She is familiar with the terror and exhilaration of going zero to 160mph in two seconds. She can recall the glory of flying low through the canyons of Utah or the beauty of hugging the mountains of California. And she’s been there when training gets serious, notching up 60 combat missions in the all-too-real war zones of Iraq and Afghanistan.

Through all that, there has been the sacrifice that being on the frontlines of the US military extracts from her family and from herself. “My children didn’t know me, I was away so much. My back’s destroyed from the G-force. I’ve had near-death experiences from aircraft failure and I’ve seen friends die. But I’ve never betrayed the trust of my country and I’ve always answered the call.”

The US military has spent more than $11m in turning Finnerty from a young navy recruit over a decade ago into a lieutenant commander today. But now it is in danger of squandering every cent of that investment, by effectively valuing her as worthless.

Since the age of 10, Finnerty has secretly struggled with dysphoria. Though assigned male at birth, and presenting in public and within the navy as male, she has strong urges to transition and live authentically as a woman.
She came out to her wife and parents only a few weeks ago and is working through the trauma of that shattering revelation with her supportive family. If it is hard at home, it is far more difficult at work. Under the terms of Trump’s ban she will only be able to stay in the navy if she continues to wrap herself in a lie. She must put aside any desire to live as her authentic self and forego any medical treatment in order to present as a man and be allowed to continue to serve.

Continue reading at:  https://www.theguardian.com/society/2019/jun/12/revealed-how-trumps-transgender-ban-has-forced-military-members-back-into-hiding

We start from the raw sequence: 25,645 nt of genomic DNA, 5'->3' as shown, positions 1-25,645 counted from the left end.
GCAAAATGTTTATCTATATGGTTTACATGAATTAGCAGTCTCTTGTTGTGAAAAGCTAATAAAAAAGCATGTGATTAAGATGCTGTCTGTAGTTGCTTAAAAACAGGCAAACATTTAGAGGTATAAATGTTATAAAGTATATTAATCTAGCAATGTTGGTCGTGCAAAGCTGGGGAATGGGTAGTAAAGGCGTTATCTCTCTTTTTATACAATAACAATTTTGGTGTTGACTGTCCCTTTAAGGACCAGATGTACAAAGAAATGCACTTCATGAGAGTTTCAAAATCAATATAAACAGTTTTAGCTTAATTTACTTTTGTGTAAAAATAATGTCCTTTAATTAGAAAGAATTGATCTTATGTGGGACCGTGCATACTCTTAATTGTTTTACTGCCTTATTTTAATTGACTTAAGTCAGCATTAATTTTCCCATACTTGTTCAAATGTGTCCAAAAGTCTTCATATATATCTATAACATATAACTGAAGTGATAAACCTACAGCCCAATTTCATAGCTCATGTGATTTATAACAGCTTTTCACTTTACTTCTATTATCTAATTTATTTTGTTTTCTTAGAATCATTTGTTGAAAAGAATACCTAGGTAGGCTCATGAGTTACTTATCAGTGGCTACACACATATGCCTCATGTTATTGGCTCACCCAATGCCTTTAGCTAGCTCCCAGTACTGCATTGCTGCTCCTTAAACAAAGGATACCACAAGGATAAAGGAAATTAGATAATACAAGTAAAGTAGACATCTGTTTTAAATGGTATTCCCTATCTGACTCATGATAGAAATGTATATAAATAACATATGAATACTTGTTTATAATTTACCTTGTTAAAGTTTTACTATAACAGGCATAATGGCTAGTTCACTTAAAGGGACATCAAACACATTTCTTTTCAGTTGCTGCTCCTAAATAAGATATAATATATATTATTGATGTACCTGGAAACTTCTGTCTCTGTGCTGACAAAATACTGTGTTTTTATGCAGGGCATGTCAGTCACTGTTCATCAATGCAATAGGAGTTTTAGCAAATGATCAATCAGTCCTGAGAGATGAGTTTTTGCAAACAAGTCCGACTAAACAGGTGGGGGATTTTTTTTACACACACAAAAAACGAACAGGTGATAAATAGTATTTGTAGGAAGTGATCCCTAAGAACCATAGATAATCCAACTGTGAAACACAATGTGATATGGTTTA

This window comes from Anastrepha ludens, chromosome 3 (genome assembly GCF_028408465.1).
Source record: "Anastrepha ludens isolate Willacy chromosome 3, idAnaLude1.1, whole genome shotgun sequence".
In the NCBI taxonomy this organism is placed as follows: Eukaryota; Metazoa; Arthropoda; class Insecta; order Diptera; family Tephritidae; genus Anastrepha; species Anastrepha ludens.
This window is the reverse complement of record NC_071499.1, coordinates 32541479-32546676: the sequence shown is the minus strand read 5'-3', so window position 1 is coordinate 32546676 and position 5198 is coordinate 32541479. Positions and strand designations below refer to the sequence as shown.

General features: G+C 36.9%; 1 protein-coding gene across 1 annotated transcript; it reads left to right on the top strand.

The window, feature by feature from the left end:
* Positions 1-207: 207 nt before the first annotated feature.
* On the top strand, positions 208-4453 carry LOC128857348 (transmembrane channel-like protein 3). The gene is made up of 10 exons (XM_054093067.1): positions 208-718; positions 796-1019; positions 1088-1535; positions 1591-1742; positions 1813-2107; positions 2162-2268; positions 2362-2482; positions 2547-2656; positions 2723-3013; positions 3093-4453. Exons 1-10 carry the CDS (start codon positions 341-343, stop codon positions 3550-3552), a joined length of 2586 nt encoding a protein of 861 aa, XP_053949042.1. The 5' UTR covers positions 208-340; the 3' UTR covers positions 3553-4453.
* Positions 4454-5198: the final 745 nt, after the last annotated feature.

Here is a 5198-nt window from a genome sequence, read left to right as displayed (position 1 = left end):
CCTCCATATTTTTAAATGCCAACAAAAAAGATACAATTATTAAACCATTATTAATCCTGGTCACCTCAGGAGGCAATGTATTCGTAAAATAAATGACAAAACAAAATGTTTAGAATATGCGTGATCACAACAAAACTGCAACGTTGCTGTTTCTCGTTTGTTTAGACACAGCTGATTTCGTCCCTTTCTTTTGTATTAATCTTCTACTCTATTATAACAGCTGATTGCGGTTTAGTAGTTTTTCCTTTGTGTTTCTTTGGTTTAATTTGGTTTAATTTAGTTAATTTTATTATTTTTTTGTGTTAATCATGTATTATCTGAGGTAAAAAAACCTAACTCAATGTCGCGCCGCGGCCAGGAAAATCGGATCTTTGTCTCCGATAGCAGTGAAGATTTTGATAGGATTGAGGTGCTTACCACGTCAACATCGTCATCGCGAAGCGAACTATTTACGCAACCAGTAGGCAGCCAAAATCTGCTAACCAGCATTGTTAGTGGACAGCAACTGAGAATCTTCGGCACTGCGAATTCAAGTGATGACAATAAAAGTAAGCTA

But…but….Israeli “pinkwashing”!

Iranian FM Mohammed Javad Sarif Justifies Execution of Gay People

From Israelly Cool: https://www.israellycool.com/2019/06/13/iranian-fm-mohammed-javad-sarif-justifies-execution-of-gay-people/

By Aussie Dave
June 13, 2019

The US on Wednesday accused Iran of violating fundamental human rights after Iranian Foreign Minister Mohammed Javad Sarif endorsed the execution of gay people.

Sarif defended his country’s draconian policies at a joint press conference with German Foreign Minister Heiko Maas in Tehran on Monday.

A reporter from German tabloid Bild asked: “Why are homosexuals executed in Iran because of their sexual orientation?”

He responded: “Our society has moral principles. And we live according to these principles. These are moral principles concerning the behavior of people in general. And that means that the law is respected and the law is obeyed,” after railing against human rights violations by the US and Israel.

But the real story here is the silence of most of the mainstream media, the likes of Human Rights Watch, and those who accuse Israel of “pinkwashing” because we have the audacity to treat LGBTQ well here (unlike how they treated in every other country in the Middle East).

Plus I am willing to bet if someone turned up to the DC Dyke March draped in an Iranian flag, they would not be accosted with numerous demands to remove it.

#Pride50: Alivia Stehlik — Transgender Army captain

From NBC News:  https://www.nbcnews.com/feature/nbc-out/pride50-alivia-stehlik-transgender-army-captain-n1008006

By Julie Compton
June 3, 2019

Army Capt. Alivia Stehlik is a graduate of West Point and Army Ranger School, a former infantry platoon leader, a physical therapist and a veteran of the Afghan war. She’s also a proud transgender woman.

When Stehlik, 32, testified before the House Armed Services Subcommittee on Military Personnel during a hearing on Capitol Hill in Washington in February, she wanted the committee to know one thing: Living openly as a transgender woman has not affected her ability to defend her country.

“Has my transition made soldiers uncomfortable? Absolutely not,” Stehlik told the subcommittee, which at the time was considering a ban on transgender troops that officially took effect in April.